One of the biggest dilemmas in my personal life is how to deal with friends or family members that I’m sure have obstructive sleep apnea or upper airway resistance syndrome. Should I even mention this condition at all, outside of a professional relationship? Is it even ethical, not to mention practical, to give medical advice to close friends or family members?
Once your eyes are opened to how common sleep apnea is, you’ll see that almost every other one of your friends or family will have varying degrees of sleep apnea. Many more won’t have sleep apnea, but a lesser variation called upper airway resistance syndrome. As you get older, I guarantee that a significant number of your friends will have it. Sadly, only 10% of sleep apnea is ever diagnosed and treated by doctors, who instead tend to treat the complications of sleep apnea such as high blood pressure, depression, anxiety, heart disease, heart attack and stroke.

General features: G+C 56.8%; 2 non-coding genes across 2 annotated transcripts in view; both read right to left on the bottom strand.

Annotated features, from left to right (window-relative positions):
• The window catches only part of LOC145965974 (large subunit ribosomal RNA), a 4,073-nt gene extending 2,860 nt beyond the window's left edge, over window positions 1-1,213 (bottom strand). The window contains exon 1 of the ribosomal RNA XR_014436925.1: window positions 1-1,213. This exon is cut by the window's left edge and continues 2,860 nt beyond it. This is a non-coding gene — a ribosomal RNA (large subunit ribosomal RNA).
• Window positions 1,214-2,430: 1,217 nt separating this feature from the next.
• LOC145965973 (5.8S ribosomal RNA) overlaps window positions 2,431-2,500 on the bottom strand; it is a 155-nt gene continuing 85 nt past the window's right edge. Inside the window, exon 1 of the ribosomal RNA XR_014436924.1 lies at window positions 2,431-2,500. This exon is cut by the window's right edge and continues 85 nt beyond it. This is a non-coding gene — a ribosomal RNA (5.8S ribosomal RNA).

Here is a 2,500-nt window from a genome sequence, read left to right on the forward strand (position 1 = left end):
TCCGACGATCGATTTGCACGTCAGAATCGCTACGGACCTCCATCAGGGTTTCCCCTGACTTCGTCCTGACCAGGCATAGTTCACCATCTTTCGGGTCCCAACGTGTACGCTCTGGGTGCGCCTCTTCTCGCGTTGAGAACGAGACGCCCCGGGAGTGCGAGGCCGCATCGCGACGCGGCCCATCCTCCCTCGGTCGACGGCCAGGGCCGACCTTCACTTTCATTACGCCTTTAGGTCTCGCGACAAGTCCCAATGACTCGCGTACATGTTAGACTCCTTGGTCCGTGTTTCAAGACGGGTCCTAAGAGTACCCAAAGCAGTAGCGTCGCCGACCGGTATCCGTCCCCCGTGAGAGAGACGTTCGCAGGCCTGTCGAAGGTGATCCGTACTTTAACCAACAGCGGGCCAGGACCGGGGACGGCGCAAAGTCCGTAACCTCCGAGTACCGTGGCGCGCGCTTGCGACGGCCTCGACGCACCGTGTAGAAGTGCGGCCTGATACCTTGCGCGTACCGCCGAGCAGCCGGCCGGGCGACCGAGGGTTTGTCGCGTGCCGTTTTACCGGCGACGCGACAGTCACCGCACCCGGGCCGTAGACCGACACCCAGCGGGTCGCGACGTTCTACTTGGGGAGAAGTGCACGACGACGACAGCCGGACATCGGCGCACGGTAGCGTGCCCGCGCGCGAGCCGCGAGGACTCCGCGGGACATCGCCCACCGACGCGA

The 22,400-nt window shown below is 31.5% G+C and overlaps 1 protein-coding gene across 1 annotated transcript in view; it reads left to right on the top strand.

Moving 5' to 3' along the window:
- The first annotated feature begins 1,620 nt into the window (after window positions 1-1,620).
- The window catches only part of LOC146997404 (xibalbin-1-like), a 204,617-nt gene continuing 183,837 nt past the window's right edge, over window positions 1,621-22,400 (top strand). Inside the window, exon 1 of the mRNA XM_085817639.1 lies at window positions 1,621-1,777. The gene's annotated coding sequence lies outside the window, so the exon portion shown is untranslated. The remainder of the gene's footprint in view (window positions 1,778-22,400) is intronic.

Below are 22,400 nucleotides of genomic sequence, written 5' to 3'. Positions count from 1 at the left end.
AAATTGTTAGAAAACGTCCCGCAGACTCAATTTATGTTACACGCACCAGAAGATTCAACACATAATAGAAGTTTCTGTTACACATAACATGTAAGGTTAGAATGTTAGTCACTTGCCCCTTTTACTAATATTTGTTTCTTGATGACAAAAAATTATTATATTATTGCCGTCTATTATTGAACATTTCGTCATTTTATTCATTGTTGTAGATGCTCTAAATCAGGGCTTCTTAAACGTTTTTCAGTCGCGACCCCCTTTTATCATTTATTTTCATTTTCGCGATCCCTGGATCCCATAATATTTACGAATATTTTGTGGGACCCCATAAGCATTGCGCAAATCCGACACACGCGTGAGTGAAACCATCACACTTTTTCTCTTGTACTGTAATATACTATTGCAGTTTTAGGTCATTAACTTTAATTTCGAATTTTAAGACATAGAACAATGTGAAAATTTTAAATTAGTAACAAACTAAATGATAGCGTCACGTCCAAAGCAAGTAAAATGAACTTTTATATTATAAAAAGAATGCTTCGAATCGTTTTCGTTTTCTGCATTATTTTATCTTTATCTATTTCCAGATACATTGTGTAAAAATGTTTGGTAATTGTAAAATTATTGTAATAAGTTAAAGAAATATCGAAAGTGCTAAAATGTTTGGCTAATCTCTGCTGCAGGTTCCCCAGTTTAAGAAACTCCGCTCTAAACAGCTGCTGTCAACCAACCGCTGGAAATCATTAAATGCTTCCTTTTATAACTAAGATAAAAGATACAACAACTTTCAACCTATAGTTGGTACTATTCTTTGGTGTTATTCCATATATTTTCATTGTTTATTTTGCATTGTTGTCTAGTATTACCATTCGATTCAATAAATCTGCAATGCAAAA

Ultimately, I’ve decided to take these situations on a case by case basis. Invariably, we’ll get on the discussion of what I do at work, and the topic of sleep apnea comes up. Depending on how interested he or she seems, I’ll gently suggest getting evaluated for it. I’ve had various responses to this approach. A number of my close friends have their lives changed radically after being diagnosed and treated for severe obstructive sleep apnea. Others who I know have severe sleep apnea either don’t take it too seriously, and continue their lives thinking that their fatigue, high blood pressure, and weight gain is just a normal part of getting older. In many cases, spouses of these people are frustrated because he or she won’t listen and go see a sleep specialist about this problem.
The other day, I ran into the wife of a couple that I know in my apartment complex. She relayed that her husband is sleeping much better since getting his CPAP machine and wanted to thank me for my advice. A few months before, the topic of her husband’s severe snoring came up during a conversation about what I did for a living.
As long as I can make a difference in my personal, as well as my professional life, I’m still going to do everything that I can to make people aware that sleep-breathing problems are a major cause of illness, fatigue, disability, and even death.
Have you reached out to your friends or family about sleep apnea? What was their response? Please respond with your comments below.